Furthermore, I’d argue that a standard submission format should be developed and maintained by an ANSI-accredited standard development organization (SDO), so that all stakeholders would have the opportunity to provide input. NCPDP is a logical SDO with input from the physician community.
Outgoing Data Sets
We collect, validate, aggregate and maintain this rich set of data, providing it to clients on a weekly or monthly schedule, depending on what best meets the software company client’s individual needs. We distribute our database via CDRom or FTP, again at the client’s request. Real time interactive transmission is an area we’re piloting to support some specific installations.
We maintain a standard format for ease of comprehension and implementation; however, in some cases, special requirements by customers have necessitated the need to customize the data.
As I testified in July, we think that the outgoing data set could be standardized to minimize custom coding requirements. We would be happy to provide our formats as a starting point, or work with any of the other formulary aggregators’ formats.
Factors that you might consider when thinking about this recommendation:
(1) Because of reasons I stated earlier, we understand that our data is much broader than any other aggregators’ data so, if you used our formats, we’d cast a wider net, if you will.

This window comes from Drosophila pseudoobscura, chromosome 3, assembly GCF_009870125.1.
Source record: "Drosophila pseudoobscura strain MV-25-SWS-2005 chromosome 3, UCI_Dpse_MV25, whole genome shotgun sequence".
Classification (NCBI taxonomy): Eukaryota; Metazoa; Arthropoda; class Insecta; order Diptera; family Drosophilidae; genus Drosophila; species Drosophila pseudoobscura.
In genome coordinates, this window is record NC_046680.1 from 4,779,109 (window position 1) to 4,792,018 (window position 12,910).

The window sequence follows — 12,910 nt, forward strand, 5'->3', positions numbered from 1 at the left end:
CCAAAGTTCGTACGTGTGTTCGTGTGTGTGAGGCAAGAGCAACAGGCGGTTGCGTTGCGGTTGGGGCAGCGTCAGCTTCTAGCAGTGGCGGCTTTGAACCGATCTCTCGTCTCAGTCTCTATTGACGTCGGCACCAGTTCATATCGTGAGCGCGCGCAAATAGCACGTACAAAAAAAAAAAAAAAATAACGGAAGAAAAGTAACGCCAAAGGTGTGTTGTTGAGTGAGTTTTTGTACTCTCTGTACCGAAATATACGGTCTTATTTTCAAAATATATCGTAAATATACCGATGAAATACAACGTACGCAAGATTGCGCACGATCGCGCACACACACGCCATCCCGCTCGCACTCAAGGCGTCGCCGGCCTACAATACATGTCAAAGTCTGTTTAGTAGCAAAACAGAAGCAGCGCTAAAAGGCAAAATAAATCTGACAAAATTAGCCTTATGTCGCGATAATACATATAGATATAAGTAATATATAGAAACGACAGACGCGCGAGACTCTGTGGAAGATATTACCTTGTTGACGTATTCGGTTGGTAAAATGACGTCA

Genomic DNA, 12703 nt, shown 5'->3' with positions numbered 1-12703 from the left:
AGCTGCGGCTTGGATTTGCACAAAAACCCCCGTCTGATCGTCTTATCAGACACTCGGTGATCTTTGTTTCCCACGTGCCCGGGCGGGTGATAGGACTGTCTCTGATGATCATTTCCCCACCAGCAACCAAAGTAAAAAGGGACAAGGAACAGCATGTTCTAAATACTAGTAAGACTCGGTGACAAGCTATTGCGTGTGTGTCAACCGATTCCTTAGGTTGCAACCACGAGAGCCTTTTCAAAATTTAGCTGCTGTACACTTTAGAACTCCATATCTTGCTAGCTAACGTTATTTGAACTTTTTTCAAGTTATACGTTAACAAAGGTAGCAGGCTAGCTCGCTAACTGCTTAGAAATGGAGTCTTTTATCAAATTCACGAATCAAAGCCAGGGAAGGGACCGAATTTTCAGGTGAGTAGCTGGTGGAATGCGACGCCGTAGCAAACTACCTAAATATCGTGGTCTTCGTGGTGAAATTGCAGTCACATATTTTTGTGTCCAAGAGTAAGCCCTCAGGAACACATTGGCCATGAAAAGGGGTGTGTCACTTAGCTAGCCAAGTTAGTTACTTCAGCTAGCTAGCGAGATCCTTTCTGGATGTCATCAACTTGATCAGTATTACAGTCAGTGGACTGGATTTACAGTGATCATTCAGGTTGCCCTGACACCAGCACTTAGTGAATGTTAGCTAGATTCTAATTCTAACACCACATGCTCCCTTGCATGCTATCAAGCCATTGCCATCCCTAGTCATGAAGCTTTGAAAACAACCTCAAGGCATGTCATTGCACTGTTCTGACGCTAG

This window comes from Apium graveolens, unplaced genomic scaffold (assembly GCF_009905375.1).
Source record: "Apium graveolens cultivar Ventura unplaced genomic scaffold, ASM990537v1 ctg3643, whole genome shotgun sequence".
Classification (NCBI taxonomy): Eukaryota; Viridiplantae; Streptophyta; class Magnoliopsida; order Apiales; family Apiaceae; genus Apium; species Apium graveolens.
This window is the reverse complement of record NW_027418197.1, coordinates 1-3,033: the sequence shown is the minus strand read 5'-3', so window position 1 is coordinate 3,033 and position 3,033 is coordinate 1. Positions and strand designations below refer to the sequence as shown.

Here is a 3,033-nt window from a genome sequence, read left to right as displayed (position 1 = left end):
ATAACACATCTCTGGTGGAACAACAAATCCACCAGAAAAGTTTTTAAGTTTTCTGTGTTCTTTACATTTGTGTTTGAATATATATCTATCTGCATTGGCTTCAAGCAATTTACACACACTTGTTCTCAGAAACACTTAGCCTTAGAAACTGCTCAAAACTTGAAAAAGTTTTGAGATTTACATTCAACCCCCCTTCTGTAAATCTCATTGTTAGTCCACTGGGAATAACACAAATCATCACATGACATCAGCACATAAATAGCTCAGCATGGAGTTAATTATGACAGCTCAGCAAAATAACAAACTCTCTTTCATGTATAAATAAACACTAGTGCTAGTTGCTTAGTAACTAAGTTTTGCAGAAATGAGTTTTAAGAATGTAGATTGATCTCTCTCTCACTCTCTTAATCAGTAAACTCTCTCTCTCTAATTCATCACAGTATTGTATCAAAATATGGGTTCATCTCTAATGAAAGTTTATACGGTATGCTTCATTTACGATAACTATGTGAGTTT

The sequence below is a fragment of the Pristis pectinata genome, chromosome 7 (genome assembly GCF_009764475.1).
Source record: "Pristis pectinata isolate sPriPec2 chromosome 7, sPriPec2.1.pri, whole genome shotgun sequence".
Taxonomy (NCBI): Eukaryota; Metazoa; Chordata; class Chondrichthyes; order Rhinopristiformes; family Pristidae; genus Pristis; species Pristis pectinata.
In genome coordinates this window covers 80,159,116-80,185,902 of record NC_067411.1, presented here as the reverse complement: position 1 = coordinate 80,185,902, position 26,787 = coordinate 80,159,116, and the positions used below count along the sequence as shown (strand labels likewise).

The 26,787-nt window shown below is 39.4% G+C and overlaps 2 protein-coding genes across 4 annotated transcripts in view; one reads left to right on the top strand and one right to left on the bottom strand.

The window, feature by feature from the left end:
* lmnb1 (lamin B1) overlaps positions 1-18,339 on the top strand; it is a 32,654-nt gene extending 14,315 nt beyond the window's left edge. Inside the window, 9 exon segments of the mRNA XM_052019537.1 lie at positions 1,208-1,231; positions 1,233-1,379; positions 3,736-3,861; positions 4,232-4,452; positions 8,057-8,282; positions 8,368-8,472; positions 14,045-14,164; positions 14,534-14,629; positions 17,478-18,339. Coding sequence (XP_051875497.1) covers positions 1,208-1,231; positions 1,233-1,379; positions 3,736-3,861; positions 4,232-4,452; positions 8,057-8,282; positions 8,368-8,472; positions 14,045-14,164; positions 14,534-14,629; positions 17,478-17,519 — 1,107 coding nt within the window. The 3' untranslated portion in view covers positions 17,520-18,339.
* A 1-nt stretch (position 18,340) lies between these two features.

(2) We did not use an existing standard to create our database, mostly because there was no standard at the time. Nevertheless, we do not believe it would be difficult to modify our data sets to be NCPDP or HL7 compliant.
(3) We also recommend that any standards minimize disruption to the vendors who have taken the lead in this market and not penalize them for the leadership position they have taken.
Formulary Data & Messages
In addition to drug status and tiers, we have step therapy rules, relative price ranking for on-formulary drugs, policies, rules or criteria for prior authorization, therapeutic guidelines and advisory and restrictive notes.
The content and breadth of a formulary as well as definition of terms vary by plan. This creates a challenge for EHRs and ePrescribing companies, just as it has for the processors who have had to try to adopt those new definitions into their legacy claims systems. While there is a benefit in terms standardization we don’t want it to dampen the creativity and competition between plans.
Nevertheless, this will be a tricky process that will require input from all stakeholders. To keep costs in check while improving outcomes, it is important that the plans and PBMs have maximum flexibility to creatively customize a formulary for their respective situation or client base.